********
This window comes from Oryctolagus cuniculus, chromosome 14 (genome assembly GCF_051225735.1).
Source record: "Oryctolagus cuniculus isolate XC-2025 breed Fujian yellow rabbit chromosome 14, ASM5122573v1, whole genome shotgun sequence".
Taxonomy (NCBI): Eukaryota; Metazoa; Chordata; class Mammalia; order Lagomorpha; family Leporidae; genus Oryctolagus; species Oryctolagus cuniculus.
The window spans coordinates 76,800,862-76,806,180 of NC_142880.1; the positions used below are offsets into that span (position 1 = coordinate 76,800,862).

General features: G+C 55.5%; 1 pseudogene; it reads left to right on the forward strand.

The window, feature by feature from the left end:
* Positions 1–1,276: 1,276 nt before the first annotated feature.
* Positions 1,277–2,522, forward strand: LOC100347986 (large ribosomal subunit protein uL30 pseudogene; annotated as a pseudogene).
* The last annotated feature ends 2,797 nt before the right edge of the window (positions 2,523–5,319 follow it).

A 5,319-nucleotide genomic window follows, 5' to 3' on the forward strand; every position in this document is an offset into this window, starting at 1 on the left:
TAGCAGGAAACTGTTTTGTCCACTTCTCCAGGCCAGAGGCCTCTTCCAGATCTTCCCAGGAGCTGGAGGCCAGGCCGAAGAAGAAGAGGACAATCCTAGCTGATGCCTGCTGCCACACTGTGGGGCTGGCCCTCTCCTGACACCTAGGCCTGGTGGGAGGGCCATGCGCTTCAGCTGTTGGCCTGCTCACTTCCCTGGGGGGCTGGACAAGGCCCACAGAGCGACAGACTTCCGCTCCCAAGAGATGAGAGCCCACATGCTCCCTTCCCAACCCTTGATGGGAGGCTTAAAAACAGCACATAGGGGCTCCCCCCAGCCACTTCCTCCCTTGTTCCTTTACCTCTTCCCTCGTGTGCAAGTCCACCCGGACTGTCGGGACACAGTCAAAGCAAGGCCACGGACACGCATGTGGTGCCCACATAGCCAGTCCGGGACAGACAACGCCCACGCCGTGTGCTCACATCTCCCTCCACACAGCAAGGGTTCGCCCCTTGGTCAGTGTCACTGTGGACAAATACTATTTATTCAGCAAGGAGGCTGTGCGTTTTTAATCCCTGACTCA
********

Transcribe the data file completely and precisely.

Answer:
This window comes from Oryctolagus cuniculus, chromosome 14 (genome assembly GCF_051225735.1).
Source record: "Oryctolagus cuniculus isolate XC-2025 breed Fujian yellow rabbit chromosome 14, ASM5122573v1, whole genome shotgun sequence".
Taxonomy (NCBI): Eukaryota; Metazoa; Chordata; class Mammalia; order Lagomorpha; family Leporidae; genus Oryctolagus; species Oryctolagus cuniculus.
The window spans coordinates 76,800,862-76,806,180 of NC_142880.1; the positions used below are offsets into that span (position 1 = coordinate 76,800,862).

General features: G+C 55.5%; 1 pseudogene; it reads left to right on the forward strand.

The window, feature by feature from the left end:
* Positions 1–1,276: 1,276 nt before the first annotated feature.
* Positions 1,277–2,522, forward strand: LOC100347986 (large ribosomal subunit protein uL30 pseudogene; annotated as a pseudogene).
* The last annotated feature ends 2,797 nt before the right edge of the window (positions 2,523–5,319 follow it).

A 5,319-nucleotide genomic window follows, 5' to 3' on the forward strand; every position in this document is an offset into this window, starting at 1 on the left:
TAGCAGGAAACTGTTTTGTCCACTTCTCCAGGCCAGAGGCCTCTTCCAGATCTTCCCAGGAGCTGGAGGCCAGGCCGAAGAAGAAGAGGACAATCCTAGCTGATGCCTGCTGCCACACTGTGGGGCTGGCCCTCTCCTGACACCTAGGCCTGGTGGGAGGGCCATGCGCTTCAGCTGTTGGCCTGCTCACTTCCCTGGGGGGCTGGACAAGGCCCACAGAGCGACAGACTTCCGCTCCCAAGAGATGAGAGCCCACATGCTCCCTTCCCAACCCTTGATGGGAGGCTTAAAAACAGCACATAGGGGCTCCCCCCAGCCACTTCCTCCCTTGTTCCTTTACCTCTTCCCTCGTGTGCAAGTCCACCCGGACTGTCGGGACACAGTCAAAGCAAGGCCACGGACACGCATGTGGTGCCCACATAGCCAGTCCGGGACAGACAACGCCCACGCCGTGTGCTCACATCTCCCTCCACACAGCAAGGGTTCGCCCCTTGGTCAGTGTCACTGTGGACAAATACTATTTATTCAGCAAGGAGGCTGTGCGTTTTTAATCCCTGACTCA